‘Velvet Hammer’ Welcome Better Secures Facilities
From the highest city buildings and sprawling office campuses to always-open gaming establishments and even on-the-water assets, security today is an intelligent mix of “welcome in” and “keep out.” Such assignments also blend people on duty in lobbies, walking corridors and patrolling parking areas with technology that ranges from traditional to unique.
Then, for building owners and managers and their security professionals, there are the challenges of codes and ordinances that can vary vastly by jurisdiction, increasingly important emergence preparedness mandates, Americans with Disabilities (ADA) requirements as well as the sometimes contradictory expectations of facility tenants and visitors.
That balancing act – call it the “velvet hammer” – is a tricky though crucial assignment, made all the more critical with the frightening rise in workplace violence incidents and, for many trophy high rises, homeland security threats. See “Close Work Violence Loop with 360-degree Communication” in this article on the role of communication in averting workplace violence at commercial properties.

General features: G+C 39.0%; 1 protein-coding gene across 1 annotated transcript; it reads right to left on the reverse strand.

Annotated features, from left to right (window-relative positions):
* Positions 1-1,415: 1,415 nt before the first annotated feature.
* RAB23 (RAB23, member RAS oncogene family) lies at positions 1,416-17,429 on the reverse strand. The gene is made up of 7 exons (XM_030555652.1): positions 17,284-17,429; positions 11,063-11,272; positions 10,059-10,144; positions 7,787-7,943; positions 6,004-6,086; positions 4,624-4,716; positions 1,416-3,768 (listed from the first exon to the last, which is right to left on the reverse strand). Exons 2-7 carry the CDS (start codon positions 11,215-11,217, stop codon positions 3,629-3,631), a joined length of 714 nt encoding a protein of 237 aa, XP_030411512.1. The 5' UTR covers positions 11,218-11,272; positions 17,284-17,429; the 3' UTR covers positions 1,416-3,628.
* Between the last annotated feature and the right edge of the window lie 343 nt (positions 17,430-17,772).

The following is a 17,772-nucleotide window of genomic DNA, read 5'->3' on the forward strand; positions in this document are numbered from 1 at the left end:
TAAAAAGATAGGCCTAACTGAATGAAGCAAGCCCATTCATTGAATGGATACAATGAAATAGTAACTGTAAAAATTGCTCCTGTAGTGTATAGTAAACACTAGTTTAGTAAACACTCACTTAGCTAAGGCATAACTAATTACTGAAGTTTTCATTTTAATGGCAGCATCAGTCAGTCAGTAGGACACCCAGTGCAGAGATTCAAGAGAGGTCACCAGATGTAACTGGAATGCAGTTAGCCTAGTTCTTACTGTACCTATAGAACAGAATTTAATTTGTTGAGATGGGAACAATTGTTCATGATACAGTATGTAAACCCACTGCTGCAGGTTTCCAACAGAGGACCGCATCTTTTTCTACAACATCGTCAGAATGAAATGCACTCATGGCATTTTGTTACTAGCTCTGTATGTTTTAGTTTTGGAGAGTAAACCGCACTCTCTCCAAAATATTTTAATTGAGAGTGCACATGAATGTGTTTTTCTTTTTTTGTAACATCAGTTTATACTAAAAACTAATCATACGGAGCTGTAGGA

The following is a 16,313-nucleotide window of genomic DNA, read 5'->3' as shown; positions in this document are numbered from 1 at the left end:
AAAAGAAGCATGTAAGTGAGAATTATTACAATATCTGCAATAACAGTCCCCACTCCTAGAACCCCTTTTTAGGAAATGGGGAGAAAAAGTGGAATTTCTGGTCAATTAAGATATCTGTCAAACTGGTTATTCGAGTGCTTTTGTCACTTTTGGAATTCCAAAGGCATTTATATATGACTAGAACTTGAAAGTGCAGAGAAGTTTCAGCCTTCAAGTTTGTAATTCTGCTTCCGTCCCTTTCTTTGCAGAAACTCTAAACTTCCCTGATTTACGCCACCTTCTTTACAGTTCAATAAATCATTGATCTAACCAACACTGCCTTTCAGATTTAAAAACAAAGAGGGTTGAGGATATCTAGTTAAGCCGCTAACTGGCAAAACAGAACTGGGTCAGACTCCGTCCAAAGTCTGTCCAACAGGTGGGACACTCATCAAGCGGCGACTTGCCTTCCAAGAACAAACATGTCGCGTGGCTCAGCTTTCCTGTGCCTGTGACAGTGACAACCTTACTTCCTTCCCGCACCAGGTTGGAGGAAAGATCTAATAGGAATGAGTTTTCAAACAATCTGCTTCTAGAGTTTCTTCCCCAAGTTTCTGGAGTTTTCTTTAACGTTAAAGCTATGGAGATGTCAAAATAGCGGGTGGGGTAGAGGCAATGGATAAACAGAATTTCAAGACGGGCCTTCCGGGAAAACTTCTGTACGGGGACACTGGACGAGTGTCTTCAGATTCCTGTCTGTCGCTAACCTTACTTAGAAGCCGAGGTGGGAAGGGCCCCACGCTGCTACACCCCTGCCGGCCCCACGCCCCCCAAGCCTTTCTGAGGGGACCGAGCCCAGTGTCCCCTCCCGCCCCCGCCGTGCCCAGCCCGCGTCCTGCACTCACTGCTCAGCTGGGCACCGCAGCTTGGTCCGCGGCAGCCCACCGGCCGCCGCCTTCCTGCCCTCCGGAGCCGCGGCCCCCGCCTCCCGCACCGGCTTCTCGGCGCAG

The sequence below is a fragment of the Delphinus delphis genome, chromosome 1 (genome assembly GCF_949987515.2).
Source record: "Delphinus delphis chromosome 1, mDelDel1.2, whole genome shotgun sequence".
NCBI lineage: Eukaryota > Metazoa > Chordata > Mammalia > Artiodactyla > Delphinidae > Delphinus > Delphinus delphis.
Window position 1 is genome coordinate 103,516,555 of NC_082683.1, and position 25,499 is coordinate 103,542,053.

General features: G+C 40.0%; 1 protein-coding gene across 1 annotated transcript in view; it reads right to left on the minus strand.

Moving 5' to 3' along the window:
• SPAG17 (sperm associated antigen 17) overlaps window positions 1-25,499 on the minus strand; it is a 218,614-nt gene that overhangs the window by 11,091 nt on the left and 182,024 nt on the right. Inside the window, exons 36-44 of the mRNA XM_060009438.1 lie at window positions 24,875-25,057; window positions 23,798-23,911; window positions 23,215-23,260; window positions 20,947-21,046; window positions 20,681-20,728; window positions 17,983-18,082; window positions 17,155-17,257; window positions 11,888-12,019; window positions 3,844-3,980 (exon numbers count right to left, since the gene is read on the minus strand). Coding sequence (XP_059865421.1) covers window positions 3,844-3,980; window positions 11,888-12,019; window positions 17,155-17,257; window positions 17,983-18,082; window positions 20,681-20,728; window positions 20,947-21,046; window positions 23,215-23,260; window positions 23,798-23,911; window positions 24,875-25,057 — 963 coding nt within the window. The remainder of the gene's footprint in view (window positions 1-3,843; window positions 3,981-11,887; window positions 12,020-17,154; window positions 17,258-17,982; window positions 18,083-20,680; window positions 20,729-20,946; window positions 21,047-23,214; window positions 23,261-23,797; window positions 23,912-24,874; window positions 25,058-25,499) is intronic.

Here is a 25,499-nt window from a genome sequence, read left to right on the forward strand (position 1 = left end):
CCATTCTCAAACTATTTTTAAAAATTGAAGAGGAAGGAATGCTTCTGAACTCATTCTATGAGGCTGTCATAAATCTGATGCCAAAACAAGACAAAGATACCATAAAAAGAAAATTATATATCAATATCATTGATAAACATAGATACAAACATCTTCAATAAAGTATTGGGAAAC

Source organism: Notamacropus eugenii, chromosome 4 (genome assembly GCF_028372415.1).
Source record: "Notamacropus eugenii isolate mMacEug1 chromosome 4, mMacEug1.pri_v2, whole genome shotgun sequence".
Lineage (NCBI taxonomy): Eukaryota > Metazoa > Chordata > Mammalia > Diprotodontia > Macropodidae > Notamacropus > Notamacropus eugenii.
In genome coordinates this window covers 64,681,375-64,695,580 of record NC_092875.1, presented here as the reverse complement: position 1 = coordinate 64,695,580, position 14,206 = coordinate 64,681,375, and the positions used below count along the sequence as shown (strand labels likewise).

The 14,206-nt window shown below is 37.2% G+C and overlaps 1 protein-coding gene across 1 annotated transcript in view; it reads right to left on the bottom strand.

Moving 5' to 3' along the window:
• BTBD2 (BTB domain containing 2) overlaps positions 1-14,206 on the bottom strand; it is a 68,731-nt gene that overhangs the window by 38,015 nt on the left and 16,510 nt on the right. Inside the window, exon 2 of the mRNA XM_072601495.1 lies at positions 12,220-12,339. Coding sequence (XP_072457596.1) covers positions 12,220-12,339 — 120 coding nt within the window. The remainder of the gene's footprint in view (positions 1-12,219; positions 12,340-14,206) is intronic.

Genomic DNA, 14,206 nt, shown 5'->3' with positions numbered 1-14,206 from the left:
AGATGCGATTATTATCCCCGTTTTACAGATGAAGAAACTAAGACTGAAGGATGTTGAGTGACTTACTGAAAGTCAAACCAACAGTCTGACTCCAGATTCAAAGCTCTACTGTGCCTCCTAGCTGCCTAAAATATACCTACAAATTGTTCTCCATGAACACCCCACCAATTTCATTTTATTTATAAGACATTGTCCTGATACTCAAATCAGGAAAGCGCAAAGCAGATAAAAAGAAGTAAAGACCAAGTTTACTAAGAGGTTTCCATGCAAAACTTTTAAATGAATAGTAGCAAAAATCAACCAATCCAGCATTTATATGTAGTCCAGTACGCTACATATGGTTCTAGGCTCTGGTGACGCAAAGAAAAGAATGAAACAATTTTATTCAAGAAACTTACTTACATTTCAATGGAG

Mixture of Security Technologies
At some properties, “velvet hammer” emphasis is on electronic access controls, often integrated with other systems such as visitor management and security video.
Capital Health is upgrading its electronic access control systems at key facilities including its Mercer Campus, Capital Health Regional Medical Center in Trenton, N.J., and an outpatient facility in Hamilton. “The new Capital Health Medical Center – Hopewell will be the model of advancements in healthcare design and technology,” says EDI Senior Consultant Jason Barton. “The security system will play an integral role in the day-to-day operations of the hospital and was a good fit because of integration features as well as the visitor management module that is included with the standard system. Capital Health security will be able to monitor all aspects of the security system and enroll visitors from the same user interface, which will make this system very easy and efficient to use.” EDI is a professional consulting and design firm.
Properties that include retail operations must also seek that essential balance of a secure welcome – too much security may discourage shoppers.